The tip about unique uses for your cell phone that appeared in a previous issue brought forward several more ideas.
Robin Knox of San Jose, Calif., makes pictures of frequency lists when he is setting up wireless microphone systems. By using his camera’s zoom feature, he can then consult the list when coordinating frequencies.
Paul Ekland of Los Angeles shoots interviewees holding their business card near their face so he will have their title and the correct spelling of their name when he gets back to his office.
Most of us like to keep a neat workspace. Part of that is having some method of securing cable coils. We use Velcro ties, plastic clips, shoelaces, “tie line” and any number of other gadgets, kept handy by fastening the tool to the cable end. But which end?
I suggest that your fasteners always be secured to the male end. Since microphones and most other equipment connects to the female end, attaching the tool to the other end will keep the tie out of the shot. By always using the male end, you will also have a built-in strain relief at each connection whenever you have to plug two or more cables together.
The heavy duty AC cables we use to power our equipment tend to be rather stiff, which makes them stick out from the wall plug and create an easy-to-trip-over loop.
Lighting director Dave Murphy of Chicago earns a Tipster Tool Tote for sending in his simple safety cure. As you can see in the photo, Dave just puts a rubber band around the cord to bend it back against the wall, eliminating the foot-grabbing loop.
Of course, be sure to tape the cable to the floor in any area where people will be walking.
Tips on prolonging the useful life of the metal patterns (sometimes called gobos) inserted in some ellipsoidal spotlights so they will project a design come to us from videographer Jeff Canon of New York City.
A gobo will last longer if the lighting instrument is left on for a prolonged period rather than being switched on and off frequently, which stresses the metal. By the same token, a pattern will last longer if it is allowed to cool more slowly, which happens when you leave it in the fixture.
Jeff says that we should be careful when removing the pattern from the fixture. Many gobos are damaged by being pulled out of the fixture roughly or scraped against the housing. We will send a Tipster Tool Tote to Jeff for sharing his ideas.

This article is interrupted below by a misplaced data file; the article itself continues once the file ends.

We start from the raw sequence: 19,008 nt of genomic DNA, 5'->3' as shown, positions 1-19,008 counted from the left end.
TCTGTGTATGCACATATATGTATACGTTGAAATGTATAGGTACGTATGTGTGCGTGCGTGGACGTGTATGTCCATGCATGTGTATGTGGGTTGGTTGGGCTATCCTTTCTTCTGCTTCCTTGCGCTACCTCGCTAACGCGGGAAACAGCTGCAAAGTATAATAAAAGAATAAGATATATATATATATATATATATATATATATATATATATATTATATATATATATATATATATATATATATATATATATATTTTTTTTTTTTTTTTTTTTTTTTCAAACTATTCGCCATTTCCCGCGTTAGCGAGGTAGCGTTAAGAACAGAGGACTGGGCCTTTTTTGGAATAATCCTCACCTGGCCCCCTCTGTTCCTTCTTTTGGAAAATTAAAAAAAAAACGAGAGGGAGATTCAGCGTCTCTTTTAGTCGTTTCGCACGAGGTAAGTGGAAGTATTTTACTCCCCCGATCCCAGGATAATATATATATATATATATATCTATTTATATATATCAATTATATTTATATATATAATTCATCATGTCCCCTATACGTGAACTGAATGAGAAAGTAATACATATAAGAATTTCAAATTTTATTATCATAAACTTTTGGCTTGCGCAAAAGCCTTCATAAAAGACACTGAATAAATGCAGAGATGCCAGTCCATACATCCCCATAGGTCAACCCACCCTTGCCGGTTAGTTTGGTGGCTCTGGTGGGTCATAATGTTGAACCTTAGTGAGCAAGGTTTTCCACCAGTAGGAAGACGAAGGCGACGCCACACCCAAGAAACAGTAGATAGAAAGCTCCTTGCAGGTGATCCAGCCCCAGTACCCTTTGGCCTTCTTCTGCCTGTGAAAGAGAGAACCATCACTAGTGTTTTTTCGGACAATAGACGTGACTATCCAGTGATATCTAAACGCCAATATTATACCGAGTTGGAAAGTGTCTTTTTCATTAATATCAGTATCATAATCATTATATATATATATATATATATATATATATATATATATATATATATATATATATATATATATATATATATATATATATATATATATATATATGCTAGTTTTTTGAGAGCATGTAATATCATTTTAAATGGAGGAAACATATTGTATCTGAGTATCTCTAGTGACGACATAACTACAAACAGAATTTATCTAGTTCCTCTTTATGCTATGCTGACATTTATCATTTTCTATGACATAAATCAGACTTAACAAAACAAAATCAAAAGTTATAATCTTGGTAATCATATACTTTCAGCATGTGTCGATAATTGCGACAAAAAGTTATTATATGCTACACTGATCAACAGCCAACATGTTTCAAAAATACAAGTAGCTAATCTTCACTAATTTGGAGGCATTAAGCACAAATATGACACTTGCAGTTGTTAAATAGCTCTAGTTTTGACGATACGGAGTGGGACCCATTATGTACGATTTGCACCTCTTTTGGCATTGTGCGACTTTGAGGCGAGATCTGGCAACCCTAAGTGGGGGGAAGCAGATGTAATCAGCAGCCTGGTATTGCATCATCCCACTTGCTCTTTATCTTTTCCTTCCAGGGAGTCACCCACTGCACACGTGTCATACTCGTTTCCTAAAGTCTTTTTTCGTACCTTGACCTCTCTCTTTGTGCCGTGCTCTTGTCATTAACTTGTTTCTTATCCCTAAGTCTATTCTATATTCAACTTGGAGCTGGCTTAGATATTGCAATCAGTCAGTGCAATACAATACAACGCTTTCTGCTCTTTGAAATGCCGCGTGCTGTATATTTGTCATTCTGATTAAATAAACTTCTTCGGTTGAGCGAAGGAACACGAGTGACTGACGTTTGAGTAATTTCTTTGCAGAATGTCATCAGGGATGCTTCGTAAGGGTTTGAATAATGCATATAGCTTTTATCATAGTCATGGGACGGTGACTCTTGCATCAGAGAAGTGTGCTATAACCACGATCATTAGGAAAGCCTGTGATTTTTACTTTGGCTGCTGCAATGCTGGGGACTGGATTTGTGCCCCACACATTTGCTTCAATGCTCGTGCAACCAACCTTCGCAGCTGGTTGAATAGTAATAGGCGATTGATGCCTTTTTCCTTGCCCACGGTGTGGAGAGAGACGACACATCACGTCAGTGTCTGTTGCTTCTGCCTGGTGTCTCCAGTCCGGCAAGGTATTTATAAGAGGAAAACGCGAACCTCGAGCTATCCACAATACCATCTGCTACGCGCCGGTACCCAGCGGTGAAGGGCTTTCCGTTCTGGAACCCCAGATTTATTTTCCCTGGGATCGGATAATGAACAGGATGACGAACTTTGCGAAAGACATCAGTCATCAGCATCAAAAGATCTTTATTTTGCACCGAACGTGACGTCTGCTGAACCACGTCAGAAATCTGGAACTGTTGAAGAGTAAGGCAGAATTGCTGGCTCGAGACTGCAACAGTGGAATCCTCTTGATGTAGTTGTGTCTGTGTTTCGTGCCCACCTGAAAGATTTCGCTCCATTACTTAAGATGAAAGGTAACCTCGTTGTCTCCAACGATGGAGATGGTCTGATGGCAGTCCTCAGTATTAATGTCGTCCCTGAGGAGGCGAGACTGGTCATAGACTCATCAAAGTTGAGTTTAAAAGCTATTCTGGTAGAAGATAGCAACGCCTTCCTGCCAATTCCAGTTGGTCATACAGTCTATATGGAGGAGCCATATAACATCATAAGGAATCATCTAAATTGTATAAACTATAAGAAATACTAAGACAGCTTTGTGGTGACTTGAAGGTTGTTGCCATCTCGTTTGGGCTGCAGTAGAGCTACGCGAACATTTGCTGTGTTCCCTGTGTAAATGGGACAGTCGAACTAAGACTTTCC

Face the Camera
When making a group photo or video, you want to get everyone in the shot and ensure all faces are visible. Remind them that if they can’t see your camera lens, your camera won’t be able to see them.
A Bright Idea
The shine from a bald head can be distracting in video or still photos. If moving the backlight doesn’t help, try Arrid Extra Dry spray powder deodorant as a dulling agent. The light powder cuts the shine and can be removed easily after the shoot. The spray goes on faster than makeup and is much neater. It will also prevent perspiration that could cause additional shine.
Be sure to let the talent know what you are doing because some people may be allergic to the spray. It is also important that they know not to rub their head and then their eyes.
One of the cheapest pieces of lighting equipment available is a large piece of white poster board, which can be used as a reflector. It can be used both inside and out, handheld, mounted on a stand, put on an easel or fastened to almost anything.
Outside, the board will reflect light to soften harsh shadows and de-emphasize dark eye sockets created by strong sunlight.
Indoors, a softer, more natural effect can be obtained by bouncing some of the key light into the subject instead of using a separate fill light.
The reflector can also help when you are forced to shoot under fluorescent lights or lights with non-standard color temperatures. You don’t have to worry about filtering—just white balance to the available light. The light delivered by the reflector will automatically match the available light.